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Over 90% of asthma sufferers in the UK that experience breathing difficulties in the office feel that their workplace isn’t properly ventilated
If there is no Indoor Air Quality intervention over and above existing requirements to combat the effects of improved build quality that by 2050 there will be:
There is 5.4 million asthma sufferers in the UK – highest number and highest percentage of the population in Europe
Indoor air can contain over 900 chemicals, particles and biological materials that can have an effect on health – we spend 90% of our time indoors
Building dampness and mould – a direct result of poor ventilation – can be associated in up to a 50% increase in a variety of respiratory issues
Below you can see diagrams that showcase the impact poor indoor air quality has on human health (taken from IAQ and Health: A Summary of Evidence published by My Health My Home and from the The World Health Organisation's Breath Life Campaign) :
Burden of Disease from poor indoor air quality in the UK in 2010. Firstly by disease, then by exposure
Infiltration is the exchange of air from inside the building to outdoors. This takes places for a number of reasons. The build quality of the building plays a major part, as the more air tight the building is, the less porous the building is and there are fewer opportunities for the indoor air to escape from the building. Air tightness is becoming a growing problem within the UK, as the improved build quality is causing new homes to be increasingly air tight.
This is an extremely basic type of ventilation. It contains no moving and requires no electricity. It works by having an extract point from each wet room, which in essence becomes that room’s chimney, i.e. 5 wet rooms equals 5 chimneys; these extract points cannot be merged into one. The hot air from the wet room rises and the Venturi effect, from the wind blowing across the top of the pipes, causes the air to be sucked up the pipes and removes the air from the home. All other living areas should have trickle vents in the windows and walls to allow the outdoor air into the premises. Passive Stack systems are virtually uncontrollable as they are dependent on the outdoor environment. Passive Stack Systems can also be affected by tall structures as they require good levels of wind to be effective.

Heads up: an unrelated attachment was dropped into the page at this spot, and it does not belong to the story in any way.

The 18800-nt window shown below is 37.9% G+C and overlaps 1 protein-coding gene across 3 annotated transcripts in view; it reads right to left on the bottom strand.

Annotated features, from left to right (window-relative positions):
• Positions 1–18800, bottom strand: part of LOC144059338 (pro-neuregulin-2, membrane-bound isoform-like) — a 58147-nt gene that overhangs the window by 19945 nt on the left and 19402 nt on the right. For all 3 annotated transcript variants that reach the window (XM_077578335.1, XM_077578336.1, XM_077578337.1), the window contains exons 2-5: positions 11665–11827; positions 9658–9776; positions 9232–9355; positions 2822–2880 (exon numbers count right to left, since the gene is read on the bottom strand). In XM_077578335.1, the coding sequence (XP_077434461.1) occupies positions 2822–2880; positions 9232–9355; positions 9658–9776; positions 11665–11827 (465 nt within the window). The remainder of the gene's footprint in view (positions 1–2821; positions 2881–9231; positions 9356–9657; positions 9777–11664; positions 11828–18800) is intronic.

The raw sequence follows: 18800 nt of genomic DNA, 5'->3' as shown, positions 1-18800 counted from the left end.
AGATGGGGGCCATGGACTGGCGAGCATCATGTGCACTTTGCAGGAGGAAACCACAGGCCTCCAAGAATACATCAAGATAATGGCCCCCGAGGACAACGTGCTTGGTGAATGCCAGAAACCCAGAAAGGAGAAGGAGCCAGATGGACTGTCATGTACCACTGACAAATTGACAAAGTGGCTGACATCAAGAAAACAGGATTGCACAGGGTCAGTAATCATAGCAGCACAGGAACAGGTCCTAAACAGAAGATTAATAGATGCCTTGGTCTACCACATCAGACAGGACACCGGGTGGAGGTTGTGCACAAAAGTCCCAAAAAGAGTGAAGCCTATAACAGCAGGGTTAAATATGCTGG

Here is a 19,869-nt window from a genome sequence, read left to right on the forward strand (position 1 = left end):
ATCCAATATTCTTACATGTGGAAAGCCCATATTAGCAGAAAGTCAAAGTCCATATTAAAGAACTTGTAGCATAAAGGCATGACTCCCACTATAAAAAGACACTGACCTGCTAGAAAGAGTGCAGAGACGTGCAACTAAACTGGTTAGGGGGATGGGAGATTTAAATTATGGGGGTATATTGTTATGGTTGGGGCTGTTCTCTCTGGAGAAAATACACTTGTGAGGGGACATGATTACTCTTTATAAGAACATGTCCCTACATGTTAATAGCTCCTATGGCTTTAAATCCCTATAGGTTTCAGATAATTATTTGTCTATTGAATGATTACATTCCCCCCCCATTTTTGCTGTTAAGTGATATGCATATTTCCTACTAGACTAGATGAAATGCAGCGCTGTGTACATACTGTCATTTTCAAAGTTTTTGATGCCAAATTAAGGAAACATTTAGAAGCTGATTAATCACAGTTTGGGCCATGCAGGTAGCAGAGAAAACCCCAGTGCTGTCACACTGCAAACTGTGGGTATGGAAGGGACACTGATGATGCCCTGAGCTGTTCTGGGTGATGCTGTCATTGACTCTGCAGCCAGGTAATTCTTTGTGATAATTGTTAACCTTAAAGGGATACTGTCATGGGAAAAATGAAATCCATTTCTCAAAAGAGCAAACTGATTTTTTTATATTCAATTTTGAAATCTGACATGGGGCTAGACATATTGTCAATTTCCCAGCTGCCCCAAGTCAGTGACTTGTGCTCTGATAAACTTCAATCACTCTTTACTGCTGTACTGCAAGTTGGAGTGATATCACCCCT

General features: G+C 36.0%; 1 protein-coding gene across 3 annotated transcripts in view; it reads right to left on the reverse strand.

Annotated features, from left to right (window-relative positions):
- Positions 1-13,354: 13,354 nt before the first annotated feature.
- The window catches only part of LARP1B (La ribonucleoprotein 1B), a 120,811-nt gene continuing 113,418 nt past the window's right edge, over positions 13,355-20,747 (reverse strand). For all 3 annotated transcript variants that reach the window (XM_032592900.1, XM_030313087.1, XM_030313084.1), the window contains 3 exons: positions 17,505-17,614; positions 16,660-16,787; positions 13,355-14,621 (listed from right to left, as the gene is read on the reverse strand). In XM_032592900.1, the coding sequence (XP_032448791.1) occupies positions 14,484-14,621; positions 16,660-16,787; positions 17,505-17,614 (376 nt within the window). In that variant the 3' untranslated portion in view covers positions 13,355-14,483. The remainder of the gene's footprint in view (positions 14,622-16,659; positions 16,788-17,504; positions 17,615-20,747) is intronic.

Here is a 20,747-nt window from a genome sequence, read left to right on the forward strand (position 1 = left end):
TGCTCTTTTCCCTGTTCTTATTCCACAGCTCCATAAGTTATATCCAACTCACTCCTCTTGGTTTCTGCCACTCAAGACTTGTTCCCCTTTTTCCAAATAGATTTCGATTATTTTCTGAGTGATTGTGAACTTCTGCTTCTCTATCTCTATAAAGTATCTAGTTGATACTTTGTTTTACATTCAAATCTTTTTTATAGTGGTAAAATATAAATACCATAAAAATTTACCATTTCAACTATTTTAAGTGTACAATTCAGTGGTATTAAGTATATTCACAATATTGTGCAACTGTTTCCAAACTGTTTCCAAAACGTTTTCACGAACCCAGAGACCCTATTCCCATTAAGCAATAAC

Simply speaking, extractor fans mechanically remove the air from the wet room. Typically extractor fans (classed as intermittent fans in the Building Regulations) are used in wet rooms such as bathrooms, kitchens and toilets to remove the moist air from the room; maintaining a high quality indoor air environment. Building Regulations within the UK require a set degree of ventilation to take place. This is dependent on the type of wet room. Toilet fans are expected to extract 6 l/sec, bathrooms are expected to have an air flow rate of 15 l/sec and kitchens are either 30 l/sec when adjacent to the hob or 60 l/sec when fitted elsewhere in the kitchen. These flow rates are a minimum bench mark set by the Building Regulations and can increase based on the size of the room and the house itself.
Intermittent fans are also legally required to fully adhere to the 2016 ErP (Energy Related Products) Directive that came into force 1st January 2016. This requires all fan manufacturers to provide a product fiche and label on both their product and on their website to any fan that operates above 30W. You will be familiar with ErP through washing machines and fridges – whereby they were given an A+ - G rating based on their green credentials. Surprisingly, not many ventilation suppliers to the UK adhere to this legal requirement.
You can easily find the ErP Product data for the award winning iCON range of intermittent fans on the Airflow website as well as ErP data for the entirety of the residential intermittent fan range including: Loovent eco, QuietAir and Aventa.
dMEV stands for Decentralised Mechanical Extract Ventilation. Extractor fans are placed in the wet rooms around the house and run continuously at a low extraction rate (its trickle rate). When the humidity level increases within these rooms, the unit will then increase its extraction rates (up to its boost levels) to remove the excess moisture from the room.
The minimum flow rate for dMEV fans are 13 l/sec for kitchens, 8 l/sec for bathrooms and utility rooms and 6 l/sec for toilets and en-suites. However, in reality, these ventilation levels are dependent on the size of the house and could be higher than these. You can learn more ab